Let’s hope Norwich City don’t suffer more heartache

Kei Kamara may not have been able to live up to his early promise, but his love affair with the fans

Kei Kamara may not have been able to live up to his early promise, but his love affair with the fans never waned. - Credit: Paul Chesterton/Focus Images Ltd

It’s now time for the players at Norwich City Football Club to start helping themselves and stop relying on other teams to drop points in the battle to stay in the Premier League.

On Sunday afternoon they know exactly what they have to do. They simply have to pick up three points against WBA and in doing so should guarantee Premier League football next season. They really don’t need to be going up to the Etihad next weekend needing a point to survive: I don’t think anybody’s nerves could stand that.

This is a huge game for all concerned with the club. It has to be one of the biggest game’s this club has ever had.

The game I’d compare Sunday’s with is the very last game of the 2004-05 season when Norwich travelled down to Craven Cottage knowing that avoiding defeat would have assured Premier League survival.

We all know what happened that fateful Sunday afternoon with Norwich City getting hammered 6-0 and, therefore, suffering relegation.


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Another hugely important game for the club was the 2002 play-off final against Birmingham. Winning that game would have propelled the club to another lever, both in playing terms and financially, but once again it was failure for the Canaries.

I’m just hoping this squad of players can avoid a third such disappointment, not just for themselves but for the magnificent supporters this fine club has.

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This is a club that should be in the Premier League, and victory on Sunday will all but assure that.

With Swansea beating Wigan on Tuesday night the Latics are now firm favourites to go down. It was a big result for Norwich City and the six other clubs involved in the relegation dog fight, but as I said at the beginning of this column, there’s no point of other clubs doing you a favour if you can’t take care of your own business.

West Brom have had a very good season under Steve Clarke and were never going to be looking over their shoulders at the teams bellow them after the tremendous first half of the season they had.

However, of late they have gone off the boil slightly, losing four of their last six games including losing their previous two. Are they already on their summer break?

That was an accusation levelled at the Swans as well up until that Wigan game in midweek! At the end of the day it’s down to Chris Hughton and his players. Of course you the fans will have your part to play Sunday afternoon, but it’s Chris who will pick the starting eleven, it’s Chris and his staff who will have prepared his squad for this huge game, and then it’s down to the players to go out and fight for this great club and get the positive result that they need.

• KEI WILL BE REMEMBERED

After Saturday’s defeat to Aston Villa Kei Kamara was told that his loan deal would not be made permanent by the club and he’s returned to the USA to carry on with his career with Sporting Kansas City.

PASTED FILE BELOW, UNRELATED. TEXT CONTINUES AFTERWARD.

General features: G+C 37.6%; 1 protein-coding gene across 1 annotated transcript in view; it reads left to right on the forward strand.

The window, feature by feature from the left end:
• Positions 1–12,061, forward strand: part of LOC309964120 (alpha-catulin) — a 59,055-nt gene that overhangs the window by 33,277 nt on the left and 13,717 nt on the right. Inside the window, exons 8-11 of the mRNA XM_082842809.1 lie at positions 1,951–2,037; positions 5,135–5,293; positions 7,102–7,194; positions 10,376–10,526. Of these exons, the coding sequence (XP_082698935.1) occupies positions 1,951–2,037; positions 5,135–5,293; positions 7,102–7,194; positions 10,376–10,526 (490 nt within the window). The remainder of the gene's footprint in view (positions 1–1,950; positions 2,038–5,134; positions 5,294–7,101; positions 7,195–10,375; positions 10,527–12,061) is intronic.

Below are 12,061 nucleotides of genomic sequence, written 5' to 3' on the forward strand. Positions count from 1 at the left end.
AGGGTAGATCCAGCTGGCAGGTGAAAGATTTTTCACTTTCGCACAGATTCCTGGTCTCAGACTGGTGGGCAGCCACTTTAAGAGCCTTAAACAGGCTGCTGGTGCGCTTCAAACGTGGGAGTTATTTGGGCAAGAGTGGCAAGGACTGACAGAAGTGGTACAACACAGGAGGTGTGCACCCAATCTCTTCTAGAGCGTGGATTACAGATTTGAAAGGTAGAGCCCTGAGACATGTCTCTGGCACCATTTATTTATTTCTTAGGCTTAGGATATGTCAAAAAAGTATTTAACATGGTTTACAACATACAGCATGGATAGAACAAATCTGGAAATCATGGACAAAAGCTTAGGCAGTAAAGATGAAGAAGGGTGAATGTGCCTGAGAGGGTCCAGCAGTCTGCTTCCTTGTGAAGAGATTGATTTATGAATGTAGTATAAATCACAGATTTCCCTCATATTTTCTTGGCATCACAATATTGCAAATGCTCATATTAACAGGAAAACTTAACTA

As I said a few weeks ago, I loved his enthusiasm and the way he put himself about, but at 28 was he going to improve anymore? He did lack technique and a bit of know-how, something that you learn from playing on a regular basis in the English League.

If the club was in the Championship I think they might have signed Kei, but I don’t think he was the answer to the goal scoring problem that the club has had this season, especially with Ricky Van Wolfswinkel joins in the summer.

However, I think we will all remember that towering header he scored against Everton a couple of months back, the only goal of his loan spell but what an important one it was, and one that be remembered fondly by Norwich City fans for many years to come if it contributes towards securing the club’s Premier League status.

• OLD TRAFFORD FAREWELL WILL BE AN EMOTIONAL OCCASION

I suppose all good things must come to an end, but I’m sure it came as a big shock to everyone that Sir Alex Ferguson has decided to retire at the end of this season.

At the ripe old age of 71 he’s decided that it’s time somebody else take the reigns at his beloved Manchester United. In my opinion he is quite simply the best manager these shores have ever seen.

To be at one club for 27 years is an unbelievable achievement, one we will never see again. He’s turned the club into the biggest in the world and the most successful in the history of the English game.

In his 27 years he’s won 38 trophies, including 13 Premier League titles and two Champions Leagues.

He’s signed and sold world class players in his time at Old Trafford, and every player who’s ever played under him has known who the boss is.

He was a no nonsense manager and wouldn’t tolerate a player trying to be bigger than the club he helped build, and if they did they were simply shipped out, as David Beckham and other big stars found out.

I’ll be working at Old Trafford on Sunday as Swansea are the visitors in what will now be Sir Alex’s last home game.

It promises to be a very memorable, emotional day, not only for Manchester United fans, but football fans in general as he is going to leave a massive hole in the British game.

Love him or hate him you have to have so much admiration for what he’s done, and he will be sadly missed from our beautiful game.

I’d like to wish his successor all the luck in the world; he’s going to need it in order to follow that act!

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